Presentation on theme: "TAX SPARING A reconsideration of the reconsideration"— Presentation transcript:
1TAX SPARING A reconsideration of the reconsideration Prof. Dr. Luís Eduardo Schoueri
2International Tax Regime Territoriality x Worldwide taxationA never-ending debate
3Capital Export Neutrality (CEN) The final taxation is determined by the Residence StateNeutrality to the investorinterestsA CorpB CorpC CorploanState AState B10% WHTTax rate on WW income: 30%10% credit from WHT (State B)
4Capital Export Neutrality (CEN) CEN is NOT definitiveNeutrality?If Source’s rate is higher, there is no reimbursement for the over- taxationUnder the same level of taxation, investors prefer to invest in a developing country’s infrastructural environmentTaxation at sourceCapital import neutrality (CIN)
5Capital Import Neutrality (CIN) The State of the investment determine the final taxation of income sourced in its territoryNeutrality under Source State perspective$$10% WHTB CorpC CorpA CorpState AK10% CITState BState C
6Territoriality x WW Taxation CEN: foreign tax credit systemCIN: exemption
7CIN x CEN CIN Exemption method Source State decides whether or not to taxCENCredit methodNeutralizes any taxation decision of the Source StateThe MORE the Source taxes, the LESS will be tax due at Residence;The LESS the Source taxes, the MORE will be the tax due at Residence.
8Tax sparingTax sparing aim at (i) assuring that treaty benefits will be maintained or (ii) at maintaining unilateral tax exemptions25%15%Internal tax rateTreaty tax rateTax credit(i) Matching credit25%15%10%Internal tax rate (general)Treaty tax rateTax creditInternal tax rate (tax incentive)(ii) Tax sparing s.s.
9Brazilian tax treaty policy 1960 Decade:Brazilian perspective: territorialityThe Source State must have the exclusive right to taxTaxation at source: 25%Double taxation: illegitimate intrusion of the Residence State
10Brazilian tax treaty policy 1960: first Brazilian treatiesMilitary government, foreign investments and developmentTreaties as tools of economic policyThe decrease of the taxation at source must be in favor of the investorMatching credit and tax sparing provisions
11Matching Credit and/or Tax Sparing Available on the Double Tax Treaties concluded between Brazil and the following European countries:AustriaBelgium (expired)DenmarkSpainFinlandFranceNetherlandsHungaryItalyLuxembourgNorwayThe Czech and Slovak RepublicsSwedenGermany (revoked)
13The OECD Report Report “Tax Sparing: a Reconsideration”, 1998 Main concernsthe potential for abuse offered by tax sparingthe effectiveness of tax sparing as an instrument of foreign aid to promote economic development of the source countrygeneral concerns with the way in which tax sparing may encourage States to use tax incentives“(…) tax sparing should be considered only in regard to States the economic level of which is considerably below that of OECD member States.”
15Reconsidering the OECD Report OECD Report: tax sparing would be in disuseReconsidering…Thuronyi: tax sparing clauses may be found in 1/3 of tax treaties signed from 2000 to 2003Half of them involving OECD Members
16Reconsidering the OECD Report OECD Report: there is no evidence that tax sparing would affect the level of FDIReconsidering…What is the effect of DTTs on FDI at all?Inconclusive researchesBrazil-Germany tax treatyPost-revocation: increase on German investments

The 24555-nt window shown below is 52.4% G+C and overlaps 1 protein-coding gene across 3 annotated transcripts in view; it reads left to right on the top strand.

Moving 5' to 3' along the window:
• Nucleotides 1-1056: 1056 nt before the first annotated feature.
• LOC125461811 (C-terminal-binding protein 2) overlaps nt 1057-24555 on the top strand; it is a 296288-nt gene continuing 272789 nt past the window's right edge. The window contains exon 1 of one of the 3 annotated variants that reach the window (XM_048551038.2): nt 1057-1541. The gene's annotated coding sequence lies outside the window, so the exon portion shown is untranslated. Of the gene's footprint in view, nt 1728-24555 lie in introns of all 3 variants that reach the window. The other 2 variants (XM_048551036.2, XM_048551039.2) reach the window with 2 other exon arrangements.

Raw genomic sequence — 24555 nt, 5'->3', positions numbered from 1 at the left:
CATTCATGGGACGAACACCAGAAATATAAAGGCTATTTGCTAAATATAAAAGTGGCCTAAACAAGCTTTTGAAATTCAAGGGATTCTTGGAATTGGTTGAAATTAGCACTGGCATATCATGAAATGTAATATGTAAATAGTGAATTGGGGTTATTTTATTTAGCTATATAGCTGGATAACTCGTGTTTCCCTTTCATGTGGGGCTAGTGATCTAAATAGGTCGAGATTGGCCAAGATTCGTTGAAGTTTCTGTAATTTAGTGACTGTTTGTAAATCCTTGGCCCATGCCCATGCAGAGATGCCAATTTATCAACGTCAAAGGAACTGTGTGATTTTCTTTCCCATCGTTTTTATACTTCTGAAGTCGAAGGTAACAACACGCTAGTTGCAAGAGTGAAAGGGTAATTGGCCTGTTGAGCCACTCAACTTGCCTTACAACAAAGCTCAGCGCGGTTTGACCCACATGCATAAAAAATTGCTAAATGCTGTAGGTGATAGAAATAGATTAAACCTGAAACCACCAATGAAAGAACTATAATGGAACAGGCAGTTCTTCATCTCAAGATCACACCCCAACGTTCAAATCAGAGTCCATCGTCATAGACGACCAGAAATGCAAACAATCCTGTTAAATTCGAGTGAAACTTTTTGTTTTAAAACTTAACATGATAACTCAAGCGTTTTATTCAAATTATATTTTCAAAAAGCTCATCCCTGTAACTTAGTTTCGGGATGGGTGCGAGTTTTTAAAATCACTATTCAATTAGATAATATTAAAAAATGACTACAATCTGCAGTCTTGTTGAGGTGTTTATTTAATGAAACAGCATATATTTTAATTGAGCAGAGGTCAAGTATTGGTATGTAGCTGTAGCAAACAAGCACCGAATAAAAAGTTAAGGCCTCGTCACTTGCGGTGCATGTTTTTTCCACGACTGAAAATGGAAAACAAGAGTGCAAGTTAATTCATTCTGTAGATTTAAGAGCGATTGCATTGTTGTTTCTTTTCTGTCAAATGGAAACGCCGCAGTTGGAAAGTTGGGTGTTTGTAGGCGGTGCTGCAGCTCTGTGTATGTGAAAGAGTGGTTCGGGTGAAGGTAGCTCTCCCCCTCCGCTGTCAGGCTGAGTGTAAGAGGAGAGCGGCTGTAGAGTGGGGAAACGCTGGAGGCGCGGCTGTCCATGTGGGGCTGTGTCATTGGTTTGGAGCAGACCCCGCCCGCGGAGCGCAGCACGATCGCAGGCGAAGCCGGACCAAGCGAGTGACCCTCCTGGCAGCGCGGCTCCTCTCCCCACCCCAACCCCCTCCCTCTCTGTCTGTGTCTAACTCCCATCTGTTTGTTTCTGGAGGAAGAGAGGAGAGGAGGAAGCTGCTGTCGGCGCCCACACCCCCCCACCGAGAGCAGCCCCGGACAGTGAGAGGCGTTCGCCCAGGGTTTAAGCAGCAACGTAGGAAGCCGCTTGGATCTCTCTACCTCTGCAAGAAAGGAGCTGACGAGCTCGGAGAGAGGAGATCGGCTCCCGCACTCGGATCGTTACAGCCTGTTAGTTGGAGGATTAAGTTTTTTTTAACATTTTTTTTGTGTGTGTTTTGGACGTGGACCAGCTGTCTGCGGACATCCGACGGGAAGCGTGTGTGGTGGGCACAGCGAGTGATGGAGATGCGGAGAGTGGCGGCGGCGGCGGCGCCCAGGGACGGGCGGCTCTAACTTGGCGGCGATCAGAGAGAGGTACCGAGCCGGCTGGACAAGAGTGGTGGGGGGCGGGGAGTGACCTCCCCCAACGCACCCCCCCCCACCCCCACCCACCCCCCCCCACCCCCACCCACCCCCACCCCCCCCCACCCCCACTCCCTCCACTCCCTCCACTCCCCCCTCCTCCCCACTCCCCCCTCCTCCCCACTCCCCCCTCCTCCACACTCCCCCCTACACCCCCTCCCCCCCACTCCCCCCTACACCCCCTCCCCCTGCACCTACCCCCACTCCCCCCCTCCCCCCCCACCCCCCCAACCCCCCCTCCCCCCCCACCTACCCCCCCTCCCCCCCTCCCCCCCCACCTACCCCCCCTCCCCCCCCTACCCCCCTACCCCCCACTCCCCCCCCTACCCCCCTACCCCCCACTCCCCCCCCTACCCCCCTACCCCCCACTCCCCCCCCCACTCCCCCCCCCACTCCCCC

17Reconsidering the OECD Report OECD Report: lower taxation at source as a condition for granting tax sparing (“high price”)Reconsidering…OECD itself advocates lower taxation at sourceOne should not generalize the idea that treaty negotiators would not be capable of deciding what to concede
18Reconsidering the OECD Report OECD Report: increase in the standards of living in developing countriesReconsidering…The OECD Report does not rely on any specific data on this issueUN’s 2000 Millennium Development Goals Report“Ever-increasing inequality between countries”
19Reconsidering the OECD Report OECD Report: the potential for abuse derived from tax sparing clausesReconsidering…If potential for abuse was to be considered, sooner or later no single article would surviveMore consistent approach: treaty shopping and anti- abuse clauses (e.g. LOB)
20Reconsidering the OECD Report OECD Report: tax sparing would encourage an excessive repatriation of profitsReconsidering…Only valid for time conditioned clausesProvided benefits are the same, investors’ decisions to repatriate profits should not be dependent on tax sparing provisions
21Reconsidering the OECD Report OECD Report: tax sparing as a subsidy to developing countriesReconsidering…Tax sparing is a mechanism for the recognition of the limits of States’ tax jurisdictionTax sparing confirms that Residence has no taxing right on an item of income granted to the Source State
22Reconsidering the OECD Report State AState BTax treaty
23Exemption by the Residence What about if Residence State exempts an item of income which would be taxable in Source State?No limit should be applicable to the taxation of the Source State, since there would be no risk of double taxation“Residual” tax power of the Source State
24Tax sparing reconsideration It is time to reconsider tax sparing…… but NOT in the sense of OECD’s reconsideration!